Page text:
Wednesday, September 12, 2018

Today by Paddy Manning


Political #MeToo
Politicians and parties are floundering on sexism and sexual harassment

Source

In questioning after her National Press Club address today, Sex Discrimination Commissioner Kate Jenkins was soon pressed on the allegations made by several female MPs, including former deputy leader Julie Bishop, of bullying in the Liberal Party during the recent leadership spill. “I think that there’s a certain degree of political #MeToo at the moment,” Jenkins said. “I know that we’re talking Liberal women, but I also have heard women on all sides of politics questioning … my first response to that is, I’m really pleased that this conversation is happening.” Part of the problem is the under-representation of women in politics, and Jenkins noted that Australia has plunged on the World Economic Forum’s gender gap index, from 15th in 2006 to 35th now; Jenkins also noted that Australia’s worst ranking of all is on women’s political empowerment. “We’re extremely concerned about the slow progress,” she said. On the difficult question of what to do about it, however, Jenkins had to tread carefully.

Quotas? Strictly defined, said Jenkins, quotas require legislation. So-called “targets with teeth”, which link gender equity to executive remuneration, for example, are harder to imagine in politics. “Should the prime minister get his pay docked, if, for example, there’s not progress on parity or representation?” asked The Guardian’s Katharine Murphy. In the end, Jenkins emphasised that leadership from the very top was as important if not more important than targets. “Where that works best is where the top leadership, and that’s usually the CEO, but also the top leadership team, is really clear that they want this change to happen,” Jenkins said. In the context of the Liberal Party allegations, that means prime minister Scott Morrison.

But it now seems likely the allegations that women MPs in the Liberal Party were bullied during the leadership spill are going to be swept under the carpet. Senator Lucy Gichuhi, who had flagged that she would name names in parliament, tweeted yesterday that she had discussed her concerns privately with the PM and that the bullying she had called out was not from within parliament. Strange, because the whole debate was about bullying in the parliament. Still, it was always strange that an outing of bullies inside the Liberal Party would have to come from Gichuhi, who is a short-term member of the party and has lost preselection for a winnable spot on the party’s South Australian Senate ticket. Asked about the meeting on the ABC’s 7.30 program last night, Morrison said no names had been provided to him, and that Gichuhi “told me very plainly that she was not bullied by anybody here in Canberra in relation to that matter”. Asked in parliament this afternoon about the bullying, Morrison said: “We will continue to deal with any issues that arise from that within the normal process,” referring to the role of the party whips, then added: “I am absolutely satisfied that there was no gender-specific lobbying or pressure placed on members.”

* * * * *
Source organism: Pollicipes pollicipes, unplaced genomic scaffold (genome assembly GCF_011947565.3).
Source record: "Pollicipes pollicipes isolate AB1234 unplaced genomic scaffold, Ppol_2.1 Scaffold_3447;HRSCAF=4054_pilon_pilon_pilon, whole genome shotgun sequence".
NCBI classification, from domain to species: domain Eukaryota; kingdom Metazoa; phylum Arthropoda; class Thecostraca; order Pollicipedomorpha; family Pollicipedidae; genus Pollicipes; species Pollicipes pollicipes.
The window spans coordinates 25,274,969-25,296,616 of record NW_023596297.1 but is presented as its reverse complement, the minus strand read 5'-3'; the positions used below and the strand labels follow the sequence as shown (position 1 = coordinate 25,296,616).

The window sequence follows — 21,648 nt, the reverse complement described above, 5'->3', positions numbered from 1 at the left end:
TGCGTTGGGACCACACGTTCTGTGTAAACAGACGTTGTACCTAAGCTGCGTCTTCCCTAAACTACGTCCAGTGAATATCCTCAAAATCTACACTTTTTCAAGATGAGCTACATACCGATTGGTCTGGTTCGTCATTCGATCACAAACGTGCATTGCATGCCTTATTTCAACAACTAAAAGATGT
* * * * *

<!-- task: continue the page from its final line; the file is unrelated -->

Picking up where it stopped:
If the men of the Liberal Party want to move on – nothing to see here – the public won’t buy it. Comments from Julie Bishop, Kelly O’Dwyer, Julia Banks and Lucy Gichuhi won’t be retracted or forgotten. Equally, there is no doubt that all the major political parties have a problem dealing with sexual harassment. The political career of Labor MP Emma Husar was ruined by what she called slut-shaming (echoing the Greens’ Sarah Hanson-Young’s denunciation of sexist abuse hurled at her by Senator David Leyonhjelm) that emerged in the course of a party investigation into allegations that she bullied her own staff.